By Maury D. Gaston
Thousands of water professionals recently met for the industry’s annual flagship conference — an important event at an important time as we give attention to our nation’s infrastructure. While roads and bridges are visible reminders of the importance of infrastructure, equally important components are out of sight, but they need to always be in our mind. These critical components are underground pipelines that provide water and wastewater service.
Much of our nation’s public water supply system was built in the early 1900s as the industrial revolution brought millions from farms and rural areas to urban manufacturing and population centers. Another water system expansion occurred in the post-World War II era with the vast expansion of suburbs.
Our water pipeline network has served well, but a great deal has outlived its planned life expectancy and is in need of replacement and upsizing. Let’s be grateful the construction practices and material selection of previous generations were excellent and have provided a strong and substantial underground infrastructure often better than what we see above ground.
As we make local and informed choices about these underground upgrades and replacements, let’s keep the long view in mind, just as our predecessors fortunately did. Build with materials that are sustainable, strong and resilient, will last at least as long as the original choices, and have a valuable life cycle cost. More than 600 utility systems across the nation have iron pipe in service today that was placed in service more than 100 years ago. Material and joint technology have only improved, allowing us to use iron pipe today whose joints remain secure even while they deflect and which can telescope in and out with earth movement and internal and external loads. Innovative coating and lining technology has also developed such that today’s iron pipe is projected to last not just 100 years but even longer.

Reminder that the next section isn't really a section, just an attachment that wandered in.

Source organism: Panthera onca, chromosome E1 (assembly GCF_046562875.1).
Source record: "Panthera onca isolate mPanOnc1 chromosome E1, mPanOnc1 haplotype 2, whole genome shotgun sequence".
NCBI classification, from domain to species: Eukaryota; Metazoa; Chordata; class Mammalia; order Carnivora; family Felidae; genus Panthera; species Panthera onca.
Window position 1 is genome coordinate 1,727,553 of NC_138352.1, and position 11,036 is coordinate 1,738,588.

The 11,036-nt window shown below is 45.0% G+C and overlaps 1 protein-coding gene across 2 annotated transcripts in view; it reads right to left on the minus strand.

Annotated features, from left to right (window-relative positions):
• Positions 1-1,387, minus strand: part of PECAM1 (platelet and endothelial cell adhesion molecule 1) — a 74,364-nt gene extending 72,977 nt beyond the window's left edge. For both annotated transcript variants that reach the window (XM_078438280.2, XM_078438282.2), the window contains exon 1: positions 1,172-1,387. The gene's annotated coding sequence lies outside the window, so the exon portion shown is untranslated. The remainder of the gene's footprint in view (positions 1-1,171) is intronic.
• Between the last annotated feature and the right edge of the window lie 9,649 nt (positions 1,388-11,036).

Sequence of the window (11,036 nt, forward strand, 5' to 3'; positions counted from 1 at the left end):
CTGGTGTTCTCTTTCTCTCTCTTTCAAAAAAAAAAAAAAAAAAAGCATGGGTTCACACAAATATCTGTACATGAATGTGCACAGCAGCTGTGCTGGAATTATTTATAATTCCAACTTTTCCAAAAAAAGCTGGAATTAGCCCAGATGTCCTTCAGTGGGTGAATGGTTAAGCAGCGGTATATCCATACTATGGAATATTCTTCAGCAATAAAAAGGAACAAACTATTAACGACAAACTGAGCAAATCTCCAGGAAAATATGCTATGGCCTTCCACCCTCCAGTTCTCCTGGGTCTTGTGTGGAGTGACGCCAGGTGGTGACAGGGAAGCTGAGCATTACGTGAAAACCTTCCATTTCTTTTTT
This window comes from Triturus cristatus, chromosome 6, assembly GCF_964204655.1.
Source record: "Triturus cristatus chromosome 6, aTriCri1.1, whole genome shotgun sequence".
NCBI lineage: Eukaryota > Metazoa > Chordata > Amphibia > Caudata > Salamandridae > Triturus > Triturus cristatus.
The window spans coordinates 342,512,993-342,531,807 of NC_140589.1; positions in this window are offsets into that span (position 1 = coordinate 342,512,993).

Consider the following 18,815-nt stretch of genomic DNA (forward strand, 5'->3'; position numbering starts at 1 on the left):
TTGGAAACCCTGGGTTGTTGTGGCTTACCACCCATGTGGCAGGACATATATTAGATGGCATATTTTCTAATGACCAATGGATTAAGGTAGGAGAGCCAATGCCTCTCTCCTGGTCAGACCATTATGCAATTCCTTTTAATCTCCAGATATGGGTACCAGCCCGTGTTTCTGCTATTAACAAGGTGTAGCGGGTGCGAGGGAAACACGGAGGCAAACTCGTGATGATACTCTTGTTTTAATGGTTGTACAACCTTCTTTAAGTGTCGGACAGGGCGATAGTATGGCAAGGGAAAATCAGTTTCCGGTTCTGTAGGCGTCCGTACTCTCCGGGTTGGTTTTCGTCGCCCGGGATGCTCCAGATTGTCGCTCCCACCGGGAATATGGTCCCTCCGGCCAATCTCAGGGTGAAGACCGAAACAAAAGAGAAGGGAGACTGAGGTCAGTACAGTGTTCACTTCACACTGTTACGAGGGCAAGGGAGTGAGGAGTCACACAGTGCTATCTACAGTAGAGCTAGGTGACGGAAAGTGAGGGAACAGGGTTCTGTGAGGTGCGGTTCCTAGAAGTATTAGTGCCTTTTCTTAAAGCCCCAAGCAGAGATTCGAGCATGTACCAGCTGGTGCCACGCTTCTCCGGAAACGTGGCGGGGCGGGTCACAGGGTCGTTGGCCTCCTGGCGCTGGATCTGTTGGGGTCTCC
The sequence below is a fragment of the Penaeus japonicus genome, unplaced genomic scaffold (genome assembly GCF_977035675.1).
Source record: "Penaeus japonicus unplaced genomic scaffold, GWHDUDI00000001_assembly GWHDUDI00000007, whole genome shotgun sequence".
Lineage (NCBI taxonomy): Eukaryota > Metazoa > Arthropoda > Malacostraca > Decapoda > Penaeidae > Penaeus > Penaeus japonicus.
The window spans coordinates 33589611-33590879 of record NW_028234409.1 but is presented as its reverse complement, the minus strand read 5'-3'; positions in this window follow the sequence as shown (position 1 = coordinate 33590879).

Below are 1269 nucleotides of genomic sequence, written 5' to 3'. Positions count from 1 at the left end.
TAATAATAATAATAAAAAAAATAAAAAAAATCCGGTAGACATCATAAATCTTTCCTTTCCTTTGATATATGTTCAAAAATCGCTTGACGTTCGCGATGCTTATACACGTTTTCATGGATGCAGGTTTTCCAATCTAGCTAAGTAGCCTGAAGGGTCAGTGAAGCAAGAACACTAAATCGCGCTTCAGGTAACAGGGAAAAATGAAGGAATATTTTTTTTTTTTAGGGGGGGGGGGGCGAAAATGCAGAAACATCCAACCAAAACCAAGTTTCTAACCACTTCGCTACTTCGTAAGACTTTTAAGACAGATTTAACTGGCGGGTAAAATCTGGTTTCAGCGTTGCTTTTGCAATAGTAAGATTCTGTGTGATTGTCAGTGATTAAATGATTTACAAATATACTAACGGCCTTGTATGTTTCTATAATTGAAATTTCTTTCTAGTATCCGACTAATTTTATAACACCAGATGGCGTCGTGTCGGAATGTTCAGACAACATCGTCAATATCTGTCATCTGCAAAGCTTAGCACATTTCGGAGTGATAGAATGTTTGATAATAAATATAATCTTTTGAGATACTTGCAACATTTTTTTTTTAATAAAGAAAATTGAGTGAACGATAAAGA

In the 100-plus years that iron pipe has been used, many alternative materials have come and gone, each one promising a cheaper and better experience but each one ultimately failing to deliver. These include lead pipe, asbestos pipe, and more recently various forms of plastic.
Iron pipe is proven to be safe for our drinking water supply, and advancements in joint and coating technology have ensured it remains a modern product delivering valuable service. Let your water utility operators know you prefer the safe and strong choice: iron pipe. It’s what America is built on.
Maury D. Gaston is the Vice Chair of the Alabama Iron and Steel Council and Member of the American Water Works Association.